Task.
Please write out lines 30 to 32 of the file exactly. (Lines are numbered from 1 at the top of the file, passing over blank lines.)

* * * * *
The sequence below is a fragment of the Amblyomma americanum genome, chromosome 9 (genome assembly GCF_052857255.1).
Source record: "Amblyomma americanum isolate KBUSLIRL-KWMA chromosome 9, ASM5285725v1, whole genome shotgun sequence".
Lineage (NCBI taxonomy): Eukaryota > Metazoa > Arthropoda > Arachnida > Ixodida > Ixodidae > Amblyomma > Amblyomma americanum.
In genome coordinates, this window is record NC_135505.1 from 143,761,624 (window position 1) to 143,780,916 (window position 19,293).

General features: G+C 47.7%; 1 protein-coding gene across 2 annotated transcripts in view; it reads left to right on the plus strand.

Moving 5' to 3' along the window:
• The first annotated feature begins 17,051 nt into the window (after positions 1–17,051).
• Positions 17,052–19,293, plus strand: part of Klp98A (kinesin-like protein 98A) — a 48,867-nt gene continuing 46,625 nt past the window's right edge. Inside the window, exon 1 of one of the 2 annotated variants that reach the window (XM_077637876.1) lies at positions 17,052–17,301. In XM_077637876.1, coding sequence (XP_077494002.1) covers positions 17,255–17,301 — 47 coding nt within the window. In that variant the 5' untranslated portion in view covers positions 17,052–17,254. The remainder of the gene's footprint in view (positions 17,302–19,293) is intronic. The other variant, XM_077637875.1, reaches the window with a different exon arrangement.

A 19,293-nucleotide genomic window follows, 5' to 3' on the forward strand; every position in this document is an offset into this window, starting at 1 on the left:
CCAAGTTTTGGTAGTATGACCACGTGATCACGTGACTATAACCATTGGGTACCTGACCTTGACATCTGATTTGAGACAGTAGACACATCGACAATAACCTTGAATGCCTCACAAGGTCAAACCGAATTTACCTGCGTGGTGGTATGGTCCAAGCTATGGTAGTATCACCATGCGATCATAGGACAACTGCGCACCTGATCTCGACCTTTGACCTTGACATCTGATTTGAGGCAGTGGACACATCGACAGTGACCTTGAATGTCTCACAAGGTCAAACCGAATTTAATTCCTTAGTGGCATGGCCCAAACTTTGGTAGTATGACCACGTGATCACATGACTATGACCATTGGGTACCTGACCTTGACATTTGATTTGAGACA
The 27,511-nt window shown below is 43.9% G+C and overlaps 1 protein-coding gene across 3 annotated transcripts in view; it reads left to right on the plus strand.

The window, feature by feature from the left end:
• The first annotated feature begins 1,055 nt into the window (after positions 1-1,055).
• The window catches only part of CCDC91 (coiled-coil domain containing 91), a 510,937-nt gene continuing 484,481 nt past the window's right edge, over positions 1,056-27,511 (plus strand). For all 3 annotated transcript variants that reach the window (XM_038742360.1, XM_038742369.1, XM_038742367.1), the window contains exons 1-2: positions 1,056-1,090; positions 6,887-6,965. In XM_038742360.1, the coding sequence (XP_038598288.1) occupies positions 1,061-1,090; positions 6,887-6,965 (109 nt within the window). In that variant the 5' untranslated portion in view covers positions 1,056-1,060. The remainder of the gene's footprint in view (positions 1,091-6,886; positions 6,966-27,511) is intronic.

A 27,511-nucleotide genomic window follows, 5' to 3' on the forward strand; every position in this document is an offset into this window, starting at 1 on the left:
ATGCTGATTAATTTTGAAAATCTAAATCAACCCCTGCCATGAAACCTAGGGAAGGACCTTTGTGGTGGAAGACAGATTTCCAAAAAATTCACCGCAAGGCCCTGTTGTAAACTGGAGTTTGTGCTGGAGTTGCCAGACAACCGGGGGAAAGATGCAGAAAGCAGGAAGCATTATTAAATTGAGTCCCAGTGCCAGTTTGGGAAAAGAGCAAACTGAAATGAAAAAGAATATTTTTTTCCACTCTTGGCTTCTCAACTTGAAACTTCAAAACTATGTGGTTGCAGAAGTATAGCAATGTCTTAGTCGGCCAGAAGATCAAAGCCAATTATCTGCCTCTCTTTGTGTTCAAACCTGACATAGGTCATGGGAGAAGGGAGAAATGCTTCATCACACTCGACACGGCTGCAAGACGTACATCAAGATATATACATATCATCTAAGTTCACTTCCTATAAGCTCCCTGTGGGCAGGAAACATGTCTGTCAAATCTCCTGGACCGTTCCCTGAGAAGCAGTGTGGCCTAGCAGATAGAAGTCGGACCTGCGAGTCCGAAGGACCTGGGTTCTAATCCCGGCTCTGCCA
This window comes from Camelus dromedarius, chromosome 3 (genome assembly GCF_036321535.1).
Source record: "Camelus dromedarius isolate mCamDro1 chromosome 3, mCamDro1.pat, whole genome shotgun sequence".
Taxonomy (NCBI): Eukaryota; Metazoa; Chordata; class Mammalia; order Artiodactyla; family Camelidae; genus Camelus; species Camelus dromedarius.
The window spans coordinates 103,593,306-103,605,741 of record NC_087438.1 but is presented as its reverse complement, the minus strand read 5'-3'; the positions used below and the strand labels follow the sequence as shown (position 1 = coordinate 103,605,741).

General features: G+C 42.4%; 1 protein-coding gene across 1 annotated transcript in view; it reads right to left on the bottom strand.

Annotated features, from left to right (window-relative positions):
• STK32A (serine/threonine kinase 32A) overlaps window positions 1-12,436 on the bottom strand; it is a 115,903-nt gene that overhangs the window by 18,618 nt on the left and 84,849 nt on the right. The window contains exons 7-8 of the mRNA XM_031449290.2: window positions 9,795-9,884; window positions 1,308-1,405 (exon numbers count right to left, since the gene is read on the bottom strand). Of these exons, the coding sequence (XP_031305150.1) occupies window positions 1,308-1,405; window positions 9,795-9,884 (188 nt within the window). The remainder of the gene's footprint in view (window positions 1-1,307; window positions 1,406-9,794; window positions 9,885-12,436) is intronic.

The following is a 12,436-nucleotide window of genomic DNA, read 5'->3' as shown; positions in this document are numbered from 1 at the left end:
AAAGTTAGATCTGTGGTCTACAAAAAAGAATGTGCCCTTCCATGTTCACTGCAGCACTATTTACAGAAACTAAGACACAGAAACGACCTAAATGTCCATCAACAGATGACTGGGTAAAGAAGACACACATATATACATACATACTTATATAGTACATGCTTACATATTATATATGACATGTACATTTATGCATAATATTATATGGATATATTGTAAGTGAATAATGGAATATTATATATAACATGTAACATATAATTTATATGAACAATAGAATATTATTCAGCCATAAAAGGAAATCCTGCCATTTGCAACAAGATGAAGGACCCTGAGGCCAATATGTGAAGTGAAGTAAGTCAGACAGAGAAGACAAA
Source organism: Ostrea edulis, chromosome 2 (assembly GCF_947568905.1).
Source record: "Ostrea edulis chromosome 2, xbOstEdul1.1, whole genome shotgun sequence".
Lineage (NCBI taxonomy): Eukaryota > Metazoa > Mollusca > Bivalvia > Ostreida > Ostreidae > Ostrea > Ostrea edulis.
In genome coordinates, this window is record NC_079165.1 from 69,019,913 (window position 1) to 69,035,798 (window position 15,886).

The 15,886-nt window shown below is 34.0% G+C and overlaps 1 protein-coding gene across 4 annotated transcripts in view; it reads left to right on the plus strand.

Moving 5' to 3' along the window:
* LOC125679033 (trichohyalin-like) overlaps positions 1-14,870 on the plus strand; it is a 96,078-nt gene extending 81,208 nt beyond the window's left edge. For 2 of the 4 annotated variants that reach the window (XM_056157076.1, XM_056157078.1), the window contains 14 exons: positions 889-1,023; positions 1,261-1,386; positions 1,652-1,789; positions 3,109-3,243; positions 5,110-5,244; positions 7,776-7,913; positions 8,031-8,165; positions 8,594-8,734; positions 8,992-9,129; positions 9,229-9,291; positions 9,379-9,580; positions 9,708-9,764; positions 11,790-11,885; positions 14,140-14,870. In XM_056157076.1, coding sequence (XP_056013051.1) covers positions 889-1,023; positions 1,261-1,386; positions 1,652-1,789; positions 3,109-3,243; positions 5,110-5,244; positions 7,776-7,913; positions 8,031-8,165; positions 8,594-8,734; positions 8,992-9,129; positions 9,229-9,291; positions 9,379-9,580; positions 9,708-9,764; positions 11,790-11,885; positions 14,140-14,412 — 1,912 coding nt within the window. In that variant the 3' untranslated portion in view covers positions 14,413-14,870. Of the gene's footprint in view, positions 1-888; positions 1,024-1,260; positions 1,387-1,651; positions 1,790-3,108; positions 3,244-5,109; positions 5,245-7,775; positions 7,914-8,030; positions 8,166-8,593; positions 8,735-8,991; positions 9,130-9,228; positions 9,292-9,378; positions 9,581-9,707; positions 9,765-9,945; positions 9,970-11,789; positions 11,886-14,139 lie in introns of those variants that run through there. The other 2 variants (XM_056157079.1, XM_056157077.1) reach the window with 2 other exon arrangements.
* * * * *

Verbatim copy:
The 15,886-nt window shown below is 34.0% G+C and overlaps 1 protein-coding gene across 4 annotated transcripts in view; it reads left to right on the plus strand.

Moving 5' to 3' along the window:
* LOC125679033 (trichohyalin-like) overlaps positions 1-14,870 on the plus strand; it is a 96,078-nt gene extending 81,208 nt beyond the window's left edge. For 2 of the 4 annotated variants that reach the window (XM_056157076.1, XM_056157078.1), the window contains 14 exons: positions 889-1,023; positions 1,261-1,386; positions 1,652-1,789; positions 3,109-3,243; positions 5,110-5,244; positions 7,776-7,913; positions 8,031-8,165; positions 8,594-8,734; positions 8,992-9,129; positions 9,229-9,291; positions 9,379-9,580; positions 9,708-9,764; positions 11,790-11,885; positions 14,140-14,870. In XM_056157076.1, coding sequence (XP_056013051.1) covers positions 889-1,023; positions 1,261-1,386; positions 1,652-1,789; positions 3,109-3,243; positions 5,110-5,244; positions 7,776-7,913; positions 8,031-8,165; positions 8,594-8,734; positions 8,992-9,129; positions 9,229-9,291; positions 9,379-9,580; positions 9,708-9,764; positions 11,790-11,885; positions 14,140-14,412 — 1,912 coding nt within the window. In that variant the 3' untranslated portion in view covers positions 14,413-14,870. Of the gene's footprint in view, positions 1-888; positions 1,024-1,260; positions 1,387-1,651; positions 1,790-3,108; positions 3,244-5,109; positions 5,245-7,775; positions 7,914-8,030; positions 8,166-8,593; positions 8,735-8,991; positions 9,130-9,228; positions 9,292-9,378; positions 9,581-9,707; positions 9,765-9,945; positions 9,970-11,789; positions 11,886-14,139 lie in introns of those variants that run through there. The other 2 variants (XM_056157079.1, XM_056157077.1) reach the window with 2 other exon arrangements.